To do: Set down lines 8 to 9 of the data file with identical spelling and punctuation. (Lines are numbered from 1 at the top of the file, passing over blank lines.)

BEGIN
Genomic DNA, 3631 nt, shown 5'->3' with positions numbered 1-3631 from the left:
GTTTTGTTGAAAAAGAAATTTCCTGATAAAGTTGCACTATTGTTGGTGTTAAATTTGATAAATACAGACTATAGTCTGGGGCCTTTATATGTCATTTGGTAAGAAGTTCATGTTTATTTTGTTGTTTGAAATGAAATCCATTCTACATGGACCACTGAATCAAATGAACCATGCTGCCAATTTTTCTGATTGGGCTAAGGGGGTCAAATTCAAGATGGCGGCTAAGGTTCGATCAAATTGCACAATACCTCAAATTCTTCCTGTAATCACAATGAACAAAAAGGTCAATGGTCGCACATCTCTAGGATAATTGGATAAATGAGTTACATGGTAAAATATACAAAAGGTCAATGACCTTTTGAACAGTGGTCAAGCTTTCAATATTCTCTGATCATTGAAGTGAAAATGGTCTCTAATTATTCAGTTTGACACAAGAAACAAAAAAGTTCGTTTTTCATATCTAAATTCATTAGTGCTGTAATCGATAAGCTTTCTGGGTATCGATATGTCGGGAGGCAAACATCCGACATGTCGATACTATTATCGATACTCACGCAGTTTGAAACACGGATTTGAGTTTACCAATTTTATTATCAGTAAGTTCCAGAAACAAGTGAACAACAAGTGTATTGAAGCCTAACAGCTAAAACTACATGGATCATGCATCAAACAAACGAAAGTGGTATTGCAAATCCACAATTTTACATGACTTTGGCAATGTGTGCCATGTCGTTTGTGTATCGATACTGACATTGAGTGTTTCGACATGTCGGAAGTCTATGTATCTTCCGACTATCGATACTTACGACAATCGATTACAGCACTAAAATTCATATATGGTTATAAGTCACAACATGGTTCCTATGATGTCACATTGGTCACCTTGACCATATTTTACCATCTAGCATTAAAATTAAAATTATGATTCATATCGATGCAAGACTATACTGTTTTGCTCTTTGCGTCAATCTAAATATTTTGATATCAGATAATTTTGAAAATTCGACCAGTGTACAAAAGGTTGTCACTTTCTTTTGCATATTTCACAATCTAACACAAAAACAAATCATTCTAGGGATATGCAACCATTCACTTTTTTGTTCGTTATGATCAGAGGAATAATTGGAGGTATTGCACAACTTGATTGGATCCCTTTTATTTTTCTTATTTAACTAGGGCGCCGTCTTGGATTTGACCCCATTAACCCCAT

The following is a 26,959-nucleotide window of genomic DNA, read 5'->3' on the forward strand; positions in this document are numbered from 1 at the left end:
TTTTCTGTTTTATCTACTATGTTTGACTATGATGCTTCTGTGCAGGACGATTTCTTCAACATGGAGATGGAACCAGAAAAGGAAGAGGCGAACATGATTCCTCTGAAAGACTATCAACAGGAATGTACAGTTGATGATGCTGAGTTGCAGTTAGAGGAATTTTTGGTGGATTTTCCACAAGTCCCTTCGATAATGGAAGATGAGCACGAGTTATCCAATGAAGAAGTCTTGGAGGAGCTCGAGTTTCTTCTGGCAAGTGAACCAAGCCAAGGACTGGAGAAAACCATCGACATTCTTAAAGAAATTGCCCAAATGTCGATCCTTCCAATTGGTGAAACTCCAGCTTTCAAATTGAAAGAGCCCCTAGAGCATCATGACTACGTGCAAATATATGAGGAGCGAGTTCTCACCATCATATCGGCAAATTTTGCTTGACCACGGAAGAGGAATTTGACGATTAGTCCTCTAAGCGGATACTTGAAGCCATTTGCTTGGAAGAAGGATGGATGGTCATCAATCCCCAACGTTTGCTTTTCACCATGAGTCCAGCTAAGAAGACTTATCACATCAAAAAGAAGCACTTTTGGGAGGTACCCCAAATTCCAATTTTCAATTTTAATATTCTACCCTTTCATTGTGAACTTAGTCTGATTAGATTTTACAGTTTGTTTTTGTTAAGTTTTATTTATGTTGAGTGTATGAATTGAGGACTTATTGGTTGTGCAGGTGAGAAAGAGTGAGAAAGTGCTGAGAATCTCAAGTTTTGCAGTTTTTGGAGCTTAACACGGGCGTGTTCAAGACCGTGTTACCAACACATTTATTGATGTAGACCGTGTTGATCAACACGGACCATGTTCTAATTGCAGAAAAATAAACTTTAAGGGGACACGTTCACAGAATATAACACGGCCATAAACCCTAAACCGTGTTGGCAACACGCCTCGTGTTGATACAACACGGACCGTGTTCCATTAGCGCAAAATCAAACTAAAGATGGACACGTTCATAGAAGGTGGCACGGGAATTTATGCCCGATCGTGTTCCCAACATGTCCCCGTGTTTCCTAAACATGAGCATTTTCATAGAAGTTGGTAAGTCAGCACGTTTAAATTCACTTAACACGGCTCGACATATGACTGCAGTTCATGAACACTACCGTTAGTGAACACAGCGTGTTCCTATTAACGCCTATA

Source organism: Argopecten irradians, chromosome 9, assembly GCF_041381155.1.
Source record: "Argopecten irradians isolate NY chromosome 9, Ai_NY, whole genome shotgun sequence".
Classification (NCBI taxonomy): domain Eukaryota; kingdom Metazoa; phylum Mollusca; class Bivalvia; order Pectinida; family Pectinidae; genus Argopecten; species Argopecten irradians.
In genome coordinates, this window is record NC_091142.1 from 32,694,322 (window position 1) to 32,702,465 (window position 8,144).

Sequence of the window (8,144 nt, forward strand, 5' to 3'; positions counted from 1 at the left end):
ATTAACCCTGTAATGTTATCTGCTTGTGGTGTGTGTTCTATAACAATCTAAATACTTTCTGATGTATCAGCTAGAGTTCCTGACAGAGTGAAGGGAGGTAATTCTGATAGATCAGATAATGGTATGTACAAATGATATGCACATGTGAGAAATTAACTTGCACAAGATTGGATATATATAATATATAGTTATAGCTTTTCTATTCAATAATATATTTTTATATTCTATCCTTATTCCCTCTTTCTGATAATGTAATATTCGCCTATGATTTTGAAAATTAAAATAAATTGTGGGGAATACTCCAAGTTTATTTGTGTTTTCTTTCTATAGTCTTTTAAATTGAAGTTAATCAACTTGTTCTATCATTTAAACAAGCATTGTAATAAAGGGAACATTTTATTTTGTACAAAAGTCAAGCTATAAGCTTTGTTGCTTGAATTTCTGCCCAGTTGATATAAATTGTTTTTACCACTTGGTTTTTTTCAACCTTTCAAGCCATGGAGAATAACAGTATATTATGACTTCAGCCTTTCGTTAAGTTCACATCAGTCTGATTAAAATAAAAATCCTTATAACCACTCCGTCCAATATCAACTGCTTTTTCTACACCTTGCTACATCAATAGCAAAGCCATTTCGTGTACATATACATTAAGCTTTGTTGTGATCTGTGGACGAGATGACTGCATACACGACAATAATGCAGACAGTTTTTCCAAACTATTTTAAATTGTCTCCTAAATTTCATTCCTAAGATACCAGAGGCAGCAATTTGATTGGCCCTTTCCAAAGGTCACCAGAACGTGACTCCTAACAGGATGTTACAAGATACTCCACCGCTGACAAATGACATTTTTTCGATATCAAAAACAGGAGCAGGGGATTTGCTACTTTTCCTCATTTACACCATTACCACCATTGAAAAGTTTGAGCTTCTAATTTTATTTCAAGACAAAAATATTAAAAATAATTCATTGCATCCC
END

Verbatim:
In genome coordinates, this window is record NC_091142.1 from 32,694,322 (window position 1) to 32,702,465 (window position 8,144).

Sequence of the window (8,144 nt, forward strand, 5' to 3'; positions counted from 1 at the left end):